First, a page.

It's all so simple, so cheap, here at E!, where the hallways are lined with the grotesquely smiling visage of Ryan Seacrest. An episode of "The Soup" involves McHale standing in front of a green curtain in a no-frills studio, trashing the week in schlock.
There is one camera. On your TV screen, the green curtain is digitally replaced with a computer-generated talk-show decor. From there, "The Soup" is a whole world, split into little segments populated by McHale, sacrificial interns, a man in a bikini top and a Chihuahua named Lou.
"The Soup" moves so fast you want to take anti-anxiety meds: There is "Reality Show Clip Time," which picks out something oleaginous that occurred on a reality show this week. There is "Chat Stew" ("so meaty") that does the same to daily talk shows, usually "The View," though special venom is reserved for "Tyra." (McHale's abhorrence of Tyra Banks grows each week, deliciously.) There is "Chicks, Man," in which one can keep track of various boobs on the tube, including Hugh Hefner's current harem.
It took a while, but then, about a year ago, it seemed like everyone noticed McHale. It used to be in Hollywood if you went around badmouthing other celebrities and their projects, your own work would dry up. Now it's a canny career move. (Ask Kathy Griffin.)
McHale puts in three days a week on "The Soup," and this makes time for movie offers -- next year he'll be seen as an FBI agent in "The Informant" with Matt Damon, directed by Steven Soderbergh. He just finished voicing a mule deer in "Open Season 2," taking over the part from Ashton Kutcher, "because when it's straight to DVD you can't pay the Ashton Kutcher prices."
Money is a constant self-harangue, it seems. He points to his shoes, his watch, his jacket -- "Free, free, free, free."
E! pays him only "enough to support my meth addiction," McHale says. So he added a stand-up routine -- he had never done the comedy circuit -- and took his show out on the road, which has been a surprise hit. (His show this Friday at the Warner Theatre sold out, so a second show was added.)
"Why do I tour?" he says, repeating our question. "Because I have two kids and a house that's being remodeled." His routine involves even more dish about celebrities and stuff that goes on around "The Soup," but he also talks about growing up, and his family. He talks about things his 3-year-old says.
"I've seen [the stand-up] show. It's greeeat," says Danielle Fishel, 27, a former child TV actress who is sitting in a chair in the makeup room, taunting McHale, and waiting to give him a pair of size 13 platform heels that will factor in the night's taping.
Fishel hosts "The Dish," which is a knockoff of "The Soup" but aimed toward a younger, more girly audience on the Style channel. (Comcast Networks, which owns E! and Style, also owns the Versus channel for guys, where it added "Sports Soup" in October, with host Matt Iseman. Where is this heading? Perhaps a universe where all shows are just clip shows, blip shows, snip shows.)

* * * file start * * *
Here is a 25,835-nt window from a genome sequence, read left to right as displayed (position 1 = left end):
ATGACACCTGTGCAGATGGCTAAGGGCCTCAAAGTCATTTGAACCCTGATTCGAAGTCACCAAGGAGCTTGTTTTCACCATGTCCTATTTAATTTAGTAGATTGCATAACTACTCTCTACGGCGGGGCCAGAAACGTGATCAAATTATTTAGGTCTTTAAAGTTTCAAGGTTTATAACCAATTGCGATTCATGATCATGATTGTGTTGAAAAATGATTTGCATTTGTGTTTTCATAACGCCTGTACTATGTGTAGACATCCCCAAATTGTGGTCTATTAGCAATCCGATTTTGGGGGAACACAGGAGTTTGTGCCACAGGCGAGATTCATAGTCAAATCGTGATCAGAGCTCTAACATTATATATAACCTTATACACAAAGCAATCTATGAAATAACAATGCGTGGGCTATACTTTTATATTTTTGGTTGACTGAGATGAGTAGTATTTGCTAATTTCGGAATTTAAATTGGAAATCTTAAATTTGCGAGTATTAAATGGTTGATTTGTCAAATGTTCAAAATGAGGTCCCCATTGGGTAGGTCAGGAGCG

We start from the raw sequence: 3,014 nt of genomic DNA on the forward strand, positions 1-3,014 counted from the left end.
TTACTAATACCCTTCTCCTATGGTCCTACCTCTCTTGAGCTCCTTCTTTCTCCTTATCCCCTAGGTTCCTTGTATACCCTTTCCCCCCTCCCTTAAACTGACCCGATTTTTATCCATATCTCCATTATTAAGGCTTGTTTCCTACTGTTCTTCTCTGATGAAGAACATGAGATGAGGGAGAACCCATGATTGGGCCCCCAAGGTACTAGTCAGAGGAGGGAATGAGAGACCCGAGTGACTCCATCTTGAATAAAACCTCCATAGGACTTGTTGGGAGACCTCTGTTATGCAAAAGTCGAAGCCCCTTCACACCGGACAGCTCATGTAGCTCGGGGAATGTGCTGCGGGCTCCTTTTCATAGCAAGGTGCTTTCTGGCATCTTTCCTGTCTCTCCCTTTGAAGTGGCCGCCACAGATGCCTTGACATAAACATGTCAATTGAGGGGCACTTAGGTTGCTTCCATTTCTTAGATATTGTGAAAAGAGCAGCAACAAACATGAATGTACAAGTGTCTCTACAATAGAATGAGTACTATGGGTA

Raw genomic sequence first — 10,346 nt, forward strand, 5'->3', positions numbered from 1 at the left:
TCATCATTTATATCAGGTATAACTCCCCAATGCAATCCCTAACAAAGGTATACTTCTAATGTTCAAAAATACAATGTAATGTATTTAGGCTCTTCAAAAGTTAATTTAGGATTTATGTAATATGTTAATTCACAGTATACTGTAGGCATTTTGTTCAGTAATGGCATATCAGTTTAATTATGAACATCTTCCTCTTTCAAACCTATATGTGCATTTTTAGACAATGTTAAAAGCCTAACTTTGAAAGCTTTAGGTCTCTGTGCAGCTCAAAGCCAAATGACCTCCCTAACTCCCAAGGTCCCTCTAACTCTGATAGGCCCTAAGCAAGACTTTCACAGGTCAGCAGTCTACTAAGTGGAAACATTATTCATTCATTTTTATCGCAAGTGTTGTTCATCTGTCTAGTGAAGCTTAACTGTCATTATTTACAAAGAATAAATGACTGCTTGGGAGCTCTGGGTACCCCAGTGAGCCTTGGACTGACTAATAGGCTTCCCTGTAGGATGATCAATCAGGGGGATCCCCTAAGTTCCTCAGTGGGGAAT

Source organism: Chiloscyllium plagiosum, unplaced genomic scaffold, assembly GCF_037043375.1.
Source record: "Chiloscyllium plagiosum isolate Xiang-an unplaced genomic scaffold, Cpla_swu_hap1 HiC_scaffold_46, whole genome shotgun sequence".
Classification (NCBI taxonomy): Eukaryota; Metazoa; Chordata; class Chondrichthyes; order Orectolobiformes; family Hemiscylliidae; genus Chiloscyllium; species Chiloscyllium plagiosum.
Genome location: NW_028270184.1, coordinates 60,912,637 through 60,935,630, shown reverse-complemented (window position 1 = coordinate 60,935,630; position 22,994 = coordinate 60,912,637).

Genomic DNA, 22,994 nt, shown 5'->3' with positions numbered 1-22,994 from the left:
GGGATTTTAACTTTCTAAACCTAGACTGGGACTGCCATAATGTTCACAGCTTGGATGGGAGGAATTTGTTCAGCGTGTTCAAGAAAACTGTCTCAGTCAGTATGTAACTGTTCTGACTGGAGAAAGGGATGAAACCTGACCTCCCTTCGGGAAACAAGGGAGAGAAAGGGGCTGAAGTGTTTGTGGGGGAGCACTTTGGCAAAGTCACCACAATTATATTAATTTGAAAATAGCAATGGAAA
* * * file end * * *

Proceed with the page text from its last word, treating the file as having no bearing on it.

"Joel is the greatest," Fishel says. "I wouldn't have known what they were looking for when I auditioned for 'The Dish' if I hadn't seen him."
"Who is being interviewed here?" he asks her. "Go away."
* * *
No one is being interviewed here because no one reads whole articles anymore, just as no one watches whole television shows. It is time to walk down the hall and stand in front of the green curtain and make the world just a tiny bit more embarrassed about itself.
Is there a psychic toll? Did McHale ever have a day where he just felt his brain dissolve from all this stuff? Is there a toxic hazard to the soul?
"Remember, I chose this," he says. "I think digging ditches would take a bigger toll on me. This? This is easy."
Sure, it means he (and his staff) have to watch a lot of television shows that they'd probably rather not watch. For McHale, the worst of it is having to watch the entertainment-news shows -- "Entertainment Tonight," "Access Hollywood," "Extra," "Inside Edition." That stuff has a particular drone, known mainly to hospital patients and others who are in front of televisions in the 5-to-7 p.m. time slot and lack the motor function to work a remote.
"You kind of feel like you have the devil's knowledge all the time, like a Navy SEAL who knows how to snap somebody's neck 112 different ways. I might accidentally snap someone's neck while giving them a back rub and I can't help it. The entertainment shows drive me up the wall," he says.
"But then, there's a part that I really enjoy, like finding something like 'Dutch Oven' " -- a cooking show where a Southern bubba makes entire meals in his Dutch oven -- "and God, that is a great show. And for as much as we rag on 'The Hills,' it never stops giving. There's a clip tonight that is spectacular. But yeah, ultimately our culture is whittling away to horrible Tila Tequila, making people eat" --
Don't say it. Just go do your thing.
About 40 people cram into "The Soup" studio, on plastic chairs, to clap and whoop and egg McHale on.
Midway through the show, there's a clip from the reality show "Top Design," featuring the regrettable but inevitable dismissal of a twee contestant named Wisit, who left the show singing an aria in falsetto. This is exactly the sort of sissy pinata "The Soup" can't help bashing to bits.
But in taping the joke as written, McHale and the producers decide it's just not devastating enough. The writers jump out of their chairs and everyone huddles quietly trying to think of something worse to say about poor Wisit. McHale leaps back in front of the camera with an evil grin. They roll the Wisit clip again.
"I can see why he got voted off," McHale then says. "He should never have clipped his [testicles] and used them to make that chandelier."
Everyone in the audience screams, with the most vicious glee.